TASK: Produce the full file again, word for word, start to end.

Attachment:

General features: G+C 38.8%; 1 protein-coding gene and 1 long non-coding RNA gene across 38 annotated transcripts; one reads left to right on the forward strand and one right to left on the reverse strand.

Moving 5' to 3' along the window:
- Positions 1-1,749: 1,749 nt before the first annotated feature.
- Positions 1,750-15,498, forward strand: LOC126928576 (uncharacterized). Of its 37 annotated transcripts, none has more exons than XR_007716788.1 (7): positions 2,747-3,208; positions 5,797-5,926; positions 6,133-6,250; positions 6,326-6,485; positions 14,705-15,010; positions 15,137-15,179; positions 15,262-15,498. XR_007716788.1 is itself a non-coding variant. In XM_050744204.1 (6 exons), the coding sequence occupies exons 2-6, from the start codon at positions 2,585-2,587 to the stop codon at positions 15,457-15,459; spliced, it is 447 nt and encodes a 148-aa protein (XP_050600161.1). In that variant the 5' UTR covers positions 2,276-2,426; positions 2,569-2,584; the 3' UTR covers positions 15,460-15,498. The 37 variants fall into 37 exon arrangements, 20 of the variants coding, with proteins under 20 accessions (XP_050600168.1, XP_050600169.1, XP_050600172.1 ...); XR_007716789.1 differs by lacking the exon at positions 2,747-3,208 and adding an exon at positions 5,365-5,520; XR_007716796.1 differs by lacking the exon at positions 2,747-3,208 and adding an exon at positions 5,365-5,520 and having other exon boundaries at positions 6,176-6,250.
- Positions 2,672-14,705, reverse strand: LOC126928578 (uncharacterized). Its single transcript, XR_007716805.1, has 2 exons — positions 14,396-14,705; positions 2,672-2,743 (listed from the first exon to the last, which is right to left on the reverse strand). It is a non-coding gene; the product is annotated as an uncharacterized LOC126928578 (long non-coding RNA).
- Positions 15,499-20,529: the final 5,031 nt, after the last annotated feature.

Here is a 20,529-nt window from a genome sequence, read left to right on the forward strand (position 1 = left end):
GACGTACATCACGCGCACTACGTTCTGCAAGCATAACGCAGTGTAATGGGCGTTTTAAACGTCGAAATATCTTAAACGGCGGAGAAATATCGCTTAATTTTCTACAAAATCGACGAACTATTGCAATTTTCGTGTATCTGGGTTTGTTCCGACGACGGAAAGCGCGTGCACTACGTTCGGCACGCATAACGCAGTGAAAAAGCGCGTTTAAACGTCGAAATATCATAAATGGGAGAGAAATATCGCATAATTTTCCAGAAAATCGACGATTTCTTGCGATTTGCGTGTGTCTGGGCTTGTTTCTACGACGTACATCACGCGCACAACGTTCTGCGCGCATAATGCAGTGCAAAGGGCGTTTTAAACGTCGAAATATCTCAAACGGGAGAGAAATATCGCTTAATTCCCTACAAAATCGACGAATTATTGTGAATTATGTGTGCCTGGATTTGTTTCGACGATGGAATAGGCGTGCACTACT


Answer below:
General features: G+C 38.8%; 1 protein-coding gene and 1 long non-coding RNA gene across 38 annotated transcripts; one reads left to right on the forward strand and one right to left on the reverse strand.

Moving 5' to 3' along the window:
- Positions 1-1,749: 1,749 nt before the first annotated feature.
- Positions 1,750-15,498, forward strand: LOC126928576 (uncharacterized). Of its 37 annotated transcripts, none has more exons than XR_007716788.1 (7): positions 2,747-3,208; positions 5,797-5,926; positions 6,133-6,250; positions 6,326-6,485; positions 14,705-15,010; positions 15,137-15,179; positions 15,262-15,498. XR_007716788.1 is itself a non-coding variant. In XM_050744204.1 (6 exons), the coding sequence occupies exons 2-6, from the start codon at positions 2,585-2,587 to the stop codon at positions 15,457-15,459; spliced, it is 447 nt and encodes a 148-aa protein (XP_050600161.1). In that variant the 5' UTR covers positions 2,276-2,426; positions 2,569-2,584; the 3' UTR covers positions 15,460-15,498. The 37 variants fall into 37 exon arrangements, 20 of the variants coding, with proteins under 20 accessions (XP_050600168.1, XP_050600169.1, XP_050600172.1 ...); XR_007716789.1 differs by lacking the exon at positions 2,747-3,208 and adding an exon at positions 5,365-5,520; XR_007716796.1 differs by lacking the exon at positions 2,747-3,208 and adding an exon at positions 5,365-5,520 and having other exon boundaries at positions 6,176-6,250.
- Positions 2,672-14,705, reverse strand: LOC126928578 (uncharacterized). Its single transcript, XR_007716805.1, has 2 exons — positions 14,396-14,705; positions 2,672-2,743 (listed from the first exon to the last, which is right to left on the reverse strand). It is a non-coding gene; the product is annotated as an uncharacterized LOC126928578 (long non-coding RNA).
- Positions 15,499-20,529: the final 5,031 nt, after the last annotated feature.

Here is a 20,529-nt window from a genome sequence, read left to right on the forward strand (position 1 = left end):
GACGTACATCACGCGCACTACGTTCTGCAAGCATAACGCAGTGTAATGGGCGTTTTAAACGTCGAAATATCTTAAACGGCGGAGAAATATCGCTTAATTTTCTACAAAATCGACGAACTATTGCAATTTTCGTGTATCTGGGTTTGTTCCGACGACGGAAAGCGCGTGCACTACGTTCGGCACGCATAACGCAGTGAAAAAGCGCGTTTAAACGTCGAAATATCATAAATGGGAGAGAAATATCGCATAATTTTCCAGAAAATCGACGATTTCTTGCGATTTGCGTGTGTCTGGGCTTGTTTCTACGACGTACATCACGCGCACAACGTTCTGCGCGCATAATGCAGTGCAAAGGGCGTTTTAAACGTCGAAATATCTCAAACGGGAGAGAAATATCGCTTAATTCCCTACAAAATCGACGAATTATTGTGAATTATGTGTGCCTGGATTTGTTTCGACGATGGAATAGGCGTGCACTACT